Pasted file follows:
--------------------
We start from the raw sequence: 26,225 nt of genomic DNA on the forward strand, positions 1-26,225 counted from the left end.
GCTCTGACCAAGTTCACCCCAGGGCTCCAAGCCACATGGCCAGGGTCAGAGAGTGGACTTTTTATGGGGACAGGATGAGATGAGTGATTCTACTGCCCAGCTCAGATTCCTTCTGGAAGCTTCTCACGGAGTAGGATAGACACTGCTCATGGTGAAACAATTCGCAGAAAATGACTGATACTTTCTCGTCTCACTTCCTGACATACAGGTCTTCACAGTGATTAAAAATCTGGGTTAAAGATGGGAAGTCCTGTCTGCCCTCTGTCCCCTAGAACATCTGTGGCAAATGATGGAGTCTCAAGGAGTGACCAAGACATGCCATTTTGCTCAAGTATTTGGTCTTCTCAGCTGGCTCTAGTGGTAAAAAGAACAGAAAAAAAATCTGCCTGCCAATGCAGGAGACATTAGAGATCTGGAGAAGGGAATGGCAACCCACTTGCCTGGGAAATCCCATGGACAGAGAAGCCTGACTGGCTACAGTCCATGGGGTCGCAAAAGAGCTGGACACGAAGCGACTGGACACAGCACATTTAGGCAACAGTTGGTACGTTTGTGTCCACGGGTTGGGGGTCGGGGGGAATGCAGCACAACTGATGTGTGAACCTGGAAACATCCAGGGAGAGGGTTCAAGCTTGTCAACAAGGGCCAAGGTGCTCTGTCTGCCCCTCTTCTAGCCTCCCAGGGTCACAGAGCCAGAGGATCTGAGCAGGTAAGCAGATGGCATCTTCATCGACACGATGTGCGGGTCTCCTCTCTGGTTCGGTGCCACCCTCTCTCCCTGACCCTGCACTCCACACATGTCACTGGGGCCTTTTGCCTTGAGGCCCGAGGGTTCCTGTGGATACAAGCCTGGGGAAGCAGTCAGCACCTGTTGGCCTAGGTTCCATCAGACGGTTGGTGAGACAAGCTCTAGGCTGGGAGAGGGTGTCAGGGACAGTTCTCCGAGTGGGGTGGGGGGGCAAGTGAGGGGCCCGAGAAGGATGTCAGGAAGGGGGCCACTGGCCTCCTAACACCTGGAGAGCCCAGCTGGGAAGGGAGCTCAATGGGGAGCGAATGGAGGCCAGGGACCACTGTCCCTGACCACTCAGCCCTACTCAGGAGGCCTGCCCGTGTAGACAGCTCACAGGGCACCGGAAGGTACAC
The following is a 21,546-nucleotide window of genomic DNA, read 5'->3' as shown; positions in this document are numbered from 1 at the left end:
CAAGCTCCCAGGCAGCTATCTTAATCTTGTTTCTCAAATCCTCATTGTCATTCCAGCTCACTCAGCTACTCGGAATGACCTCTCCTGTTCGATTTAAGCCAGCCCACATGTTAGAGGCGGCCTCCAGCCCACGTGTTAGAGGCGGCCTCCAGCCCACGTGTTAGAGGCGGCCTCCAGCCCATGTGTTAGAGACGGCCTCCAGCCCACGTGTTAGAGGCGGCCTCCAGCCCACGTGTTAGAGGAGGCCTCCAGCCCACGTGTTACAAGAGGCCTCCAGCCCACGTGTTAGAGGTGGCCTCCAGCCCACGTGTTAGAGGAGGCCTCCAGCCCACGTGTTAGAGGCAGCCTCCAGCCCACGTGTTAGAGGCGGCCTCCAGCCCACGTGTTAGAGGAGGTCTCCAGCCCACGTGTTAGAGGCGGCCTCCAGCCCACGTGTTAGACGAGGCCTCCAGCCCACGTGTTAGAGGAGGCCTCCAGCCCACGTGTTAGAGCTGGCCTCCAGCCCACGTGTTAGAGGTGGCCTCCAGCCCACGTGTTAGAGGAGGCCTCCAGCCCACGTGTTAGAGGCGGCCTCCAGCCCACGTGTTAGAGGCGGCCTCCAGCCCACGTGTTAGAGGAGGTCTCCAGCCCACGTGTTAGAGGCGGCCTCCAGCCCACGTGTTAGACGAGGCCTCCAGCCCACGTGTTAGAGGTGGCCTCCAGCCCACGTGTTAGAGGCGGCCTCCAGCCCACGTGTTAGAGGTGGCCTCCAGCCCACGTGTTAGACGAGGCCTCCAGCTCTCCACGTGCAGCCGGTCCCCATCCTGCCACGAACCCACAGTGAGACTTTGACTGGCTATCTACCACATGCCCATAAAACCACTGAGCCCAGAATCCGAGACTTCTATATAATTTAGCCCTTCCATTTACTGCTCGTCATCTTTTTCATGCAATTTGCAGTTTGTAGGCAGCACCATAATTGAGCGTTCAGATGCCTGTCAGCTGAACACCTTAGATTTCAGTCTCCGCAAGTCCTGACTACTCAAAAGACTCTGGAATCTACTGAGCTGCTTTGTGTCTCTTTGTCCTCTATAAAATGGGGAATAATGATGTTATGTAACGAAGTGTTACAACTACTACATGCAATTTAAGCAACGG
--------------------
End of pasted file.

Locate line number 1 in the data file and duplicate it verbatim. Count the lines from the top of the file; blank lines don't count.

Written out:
We start from the raw sequence: 26,225 nt of genomic DNA on the forward strand, positions 1-26,225 counted from the left end.